There is something special about seeing a photograph. Even when we know that photography can be as misleading or contrived as any other form of media, we can’t help but feel that, in looking at a photo, we are getting a glimpse into something more real than what lies in our imaginations. I suspect that the force of photography arises not so much in the fact that it is insistently, exclusively visual as in the fact that it plays with time.
A photograph claims to tell us something about a particular when in time, and though we often take them for granted, those momentary when’s in life are intensely personal. Looking through a photograph into a subject’s eyes or following the subject’s gaze to an object in that photographic horizon, we imagine that we are sharing something more than a view with the subject; we are sharing a moment. We sometimes forget, though, that the person with whom we are actually sharing this moment is the photographer.
This year, as we were preparing for our annual trip to East Africa, we decided to try something new. Inspired by other projects of its ilk in other places, we found five refurbished, digital cameras to bring with us. My family and I sat on the living room floor the night before my flight packing each camera in a Ziplock bag that also contained a notebook, pen, spare batteries, spare memory card and card reader. Our very generous coordinators spoke in advance with headmistress, principals or teachers whom they felt would be most sympathetic to the project, and I handed out the cameras to the coordinators in Africa with only one instruction–the photos were to be taken by students themselves.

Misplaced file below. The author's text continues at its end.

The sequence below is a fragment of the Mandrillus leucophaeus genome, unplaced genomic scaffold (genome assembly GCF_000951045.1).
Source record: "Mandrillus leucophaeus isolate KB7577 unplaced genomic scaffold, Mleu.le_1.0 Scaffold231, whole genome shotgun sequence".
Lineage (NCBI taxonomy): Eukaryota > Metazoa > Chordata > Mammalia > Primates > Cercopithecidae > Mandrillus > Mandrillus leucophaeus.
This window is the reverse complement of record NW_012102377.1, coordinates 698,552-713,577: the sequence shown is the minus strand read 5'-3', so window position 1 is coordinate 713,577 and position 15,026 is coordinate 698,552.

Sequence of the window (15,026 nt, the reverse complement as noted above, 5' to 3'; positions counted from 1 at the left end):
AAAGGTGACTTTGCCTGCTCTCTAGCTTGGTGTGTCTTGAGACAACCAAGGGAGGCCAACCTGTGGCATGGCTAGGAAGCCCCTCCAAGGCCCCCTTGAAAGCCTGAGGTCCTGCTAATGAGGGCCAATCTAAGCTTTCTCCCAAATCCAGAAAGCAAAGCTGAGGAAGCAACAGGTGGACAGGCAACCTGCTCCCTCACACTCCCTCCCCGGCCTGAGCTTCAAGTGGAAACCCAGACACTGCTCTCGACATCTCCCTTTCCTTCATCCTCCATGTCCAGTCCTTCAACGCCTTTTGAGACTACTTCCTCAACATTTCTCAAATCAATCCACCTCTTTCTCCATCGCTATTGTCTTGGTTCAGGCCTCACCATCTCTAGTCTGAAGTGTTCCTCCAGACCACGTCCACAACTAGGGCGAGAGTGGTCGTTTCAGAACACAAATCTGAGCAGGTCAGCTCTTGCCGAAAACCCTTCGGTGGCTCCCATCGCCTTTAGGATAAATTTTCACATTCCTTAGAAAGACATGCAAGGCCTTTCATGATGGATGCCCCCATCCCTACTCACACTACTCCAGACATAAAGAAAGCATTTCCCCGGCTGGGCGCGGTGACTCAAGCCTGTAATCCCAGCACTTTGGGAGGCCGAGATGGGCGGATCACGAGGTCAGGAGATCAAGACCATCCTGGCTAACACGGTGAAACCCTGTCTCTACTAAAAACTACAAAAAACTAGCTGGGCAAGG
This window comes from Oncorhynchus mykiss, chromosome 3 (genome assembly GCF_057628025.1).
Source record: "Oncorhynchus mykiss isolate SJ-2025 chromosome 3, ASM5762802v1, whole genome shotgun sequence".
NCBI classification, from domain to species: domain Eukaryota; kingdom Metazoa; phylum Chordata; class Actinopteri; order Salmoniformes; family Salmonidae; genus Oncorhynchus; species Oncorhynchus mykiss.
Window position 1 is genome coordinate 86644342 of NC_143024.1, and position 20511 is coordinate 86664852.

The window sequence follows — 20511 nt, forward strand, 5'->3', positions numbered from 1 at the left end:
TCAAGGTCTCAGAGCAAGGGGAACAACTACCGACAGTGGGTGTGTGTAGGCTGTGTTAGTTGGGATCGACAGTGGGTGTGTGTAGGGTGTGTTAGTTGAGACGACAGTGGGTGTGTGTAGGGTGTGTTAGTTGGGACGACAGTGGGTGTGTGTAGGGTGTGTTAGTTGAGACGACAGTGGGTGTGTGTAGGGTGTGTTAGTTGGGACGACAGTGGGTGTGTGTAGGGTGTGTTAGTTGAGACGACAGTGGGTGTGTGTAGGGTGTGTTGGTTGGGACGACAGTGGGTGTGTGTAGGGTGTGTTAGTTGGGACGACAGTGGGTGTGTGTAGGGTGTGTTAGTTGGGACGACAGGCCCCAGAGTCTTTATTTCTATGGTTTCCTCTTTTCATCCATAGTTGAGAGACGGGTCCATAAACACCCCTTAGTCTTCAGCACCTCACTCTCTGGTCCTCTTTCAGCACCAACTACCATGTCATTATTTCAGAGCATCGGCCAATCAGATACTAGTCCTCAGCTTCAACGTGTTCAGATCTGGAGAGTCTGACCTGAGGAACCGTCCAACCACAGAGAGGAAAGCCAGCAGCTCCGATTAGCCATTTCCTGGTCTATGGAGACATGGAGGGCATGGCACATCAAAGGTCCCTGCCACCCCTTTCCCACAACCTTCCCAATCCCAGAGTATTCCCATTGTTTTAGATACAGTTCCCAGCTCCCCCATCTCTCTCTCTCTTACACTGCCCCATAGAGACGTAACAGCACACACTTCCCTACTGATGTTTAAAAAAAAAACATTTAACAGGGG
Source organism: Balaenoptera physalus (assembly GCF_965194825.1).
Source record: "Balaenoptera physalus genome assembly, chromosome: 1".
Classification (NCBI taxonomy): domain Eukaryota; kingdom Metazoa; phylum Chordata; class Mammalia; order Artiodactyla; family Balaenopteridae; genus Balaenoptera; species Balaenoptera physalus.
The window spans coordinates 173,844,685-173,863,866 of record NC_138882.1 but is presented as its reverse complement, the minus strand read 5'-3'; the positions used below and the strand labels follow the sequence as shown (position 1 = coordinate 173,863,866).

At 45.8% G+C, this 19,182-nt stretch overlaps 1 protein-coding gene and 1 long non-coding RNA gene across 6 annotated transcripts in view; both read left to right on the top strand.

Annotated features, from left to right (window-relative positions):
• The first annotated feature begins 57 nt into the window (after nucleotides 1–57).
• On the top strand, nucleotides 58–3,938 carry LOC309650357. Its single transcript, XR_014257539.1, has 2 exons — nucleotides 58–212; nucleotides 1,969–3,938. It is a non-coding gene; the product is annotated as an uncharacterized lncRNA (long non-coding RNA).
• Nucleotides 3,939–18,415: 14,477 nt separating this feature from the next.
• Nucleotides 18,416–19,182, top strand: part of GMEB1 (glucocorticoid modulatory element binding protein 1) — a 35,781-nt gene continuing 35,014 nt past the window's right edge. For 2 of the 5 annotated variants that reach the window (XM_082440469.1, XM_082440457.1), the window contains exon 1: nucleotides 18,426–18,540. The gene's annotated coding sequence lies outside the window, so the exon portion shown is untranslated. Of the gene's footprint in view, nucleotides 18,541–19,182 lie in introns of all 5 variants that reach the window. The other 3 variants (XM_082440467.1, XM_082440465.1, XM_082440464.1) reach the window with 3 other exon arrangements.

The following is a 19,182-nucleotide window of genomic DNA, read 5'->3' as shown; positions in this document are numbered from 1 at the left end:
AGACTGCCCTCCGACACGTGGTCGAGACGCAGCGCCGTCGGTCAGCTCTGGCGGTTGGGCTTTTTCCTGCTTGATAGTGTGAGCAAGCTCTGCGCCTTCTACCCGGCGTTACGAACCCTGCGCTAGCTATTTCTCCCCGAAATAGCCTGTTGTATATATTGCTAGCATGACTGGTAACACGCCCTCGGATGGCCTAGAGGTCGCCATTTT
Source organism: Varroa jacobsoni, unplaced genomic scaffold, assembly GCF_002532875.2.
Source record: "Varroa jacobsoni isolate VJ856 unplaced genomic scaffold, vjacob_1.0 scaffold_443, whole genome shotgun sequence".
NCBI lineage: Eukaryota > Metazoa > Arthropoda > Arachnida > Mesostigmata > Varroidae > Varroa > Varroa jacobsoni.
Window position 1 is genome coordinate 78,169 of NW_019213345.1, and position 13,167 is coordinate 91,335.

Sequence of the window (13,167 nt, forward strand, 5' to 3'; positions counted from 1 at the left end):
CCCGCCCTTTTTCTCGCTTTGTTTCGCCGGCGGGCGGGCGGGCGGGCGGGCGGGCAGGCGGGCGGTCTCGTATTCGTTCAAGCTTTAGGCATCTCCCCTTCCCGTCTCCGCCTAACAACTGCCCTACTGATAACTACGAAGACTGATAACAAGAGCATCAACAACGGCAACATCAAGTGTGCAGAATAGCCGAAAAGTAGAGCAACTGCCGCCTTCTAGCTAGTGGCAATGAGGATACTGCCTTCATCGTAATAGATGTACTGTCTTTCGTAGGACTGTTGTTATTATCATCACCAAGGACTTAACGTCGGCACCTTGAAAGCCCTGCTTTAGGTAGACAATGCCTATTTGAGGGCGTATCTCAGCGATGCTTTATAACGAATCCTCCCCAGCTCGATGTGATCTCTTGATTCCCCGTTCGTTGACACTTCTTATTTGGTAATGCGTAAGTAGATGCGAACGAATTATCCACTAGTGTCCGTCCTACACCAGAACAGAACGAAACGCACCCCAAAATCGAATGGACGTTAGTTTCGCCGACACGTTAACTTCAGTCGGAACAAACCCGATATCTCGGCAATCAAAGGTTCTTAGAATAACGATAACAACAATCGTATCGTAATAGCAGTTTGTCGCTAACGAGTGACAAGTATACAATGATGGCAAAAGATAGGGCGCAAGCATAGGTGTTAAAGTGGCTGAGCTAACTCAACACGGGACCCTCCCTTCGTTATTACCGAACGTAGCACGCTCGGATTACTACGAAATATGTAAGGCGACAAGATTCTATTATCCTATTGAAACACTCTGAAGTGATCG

As I understand it, one of the cameras will be used in conjunction with an art class; one will likely be shared amongst the students in an agricultural program. One, amazingly, has already landed us hundreds of photos and short films. The students from St. Kizito’s School in Central Uganda took possession of their camera, disappeared for a week and brought it back to our coordinator, Sister Salome, the night before she flew out to meet us for our conference. Sister Salome looked through the photos and watched the films for the first time on the tiny screen of the camera as we sat together over lunch in Tanzania. Even in miniature, the pictures took our breath away.
We could see the progression as the girls became more skilled with the camera, mastering the lens and then the video function. We saw personalities and themes emerge as the camera was handed from one student to another. And we saw glimpses of what the girls wanted us to understand about their lives, their friends, their schools and their dreams. We are doing our best to “listen.”
We were able to download the photos and films and return the original memory card to the St. Kizito’s girls with their camera, so I anticipate more striking images out of Uganda over the next year. And, of course, we are waiting with baited breath for whatever the girls choose to send us from Kenya and Tanzania. In the meantime, I offer the photo below–taken during that first moment when the girls received their new camera.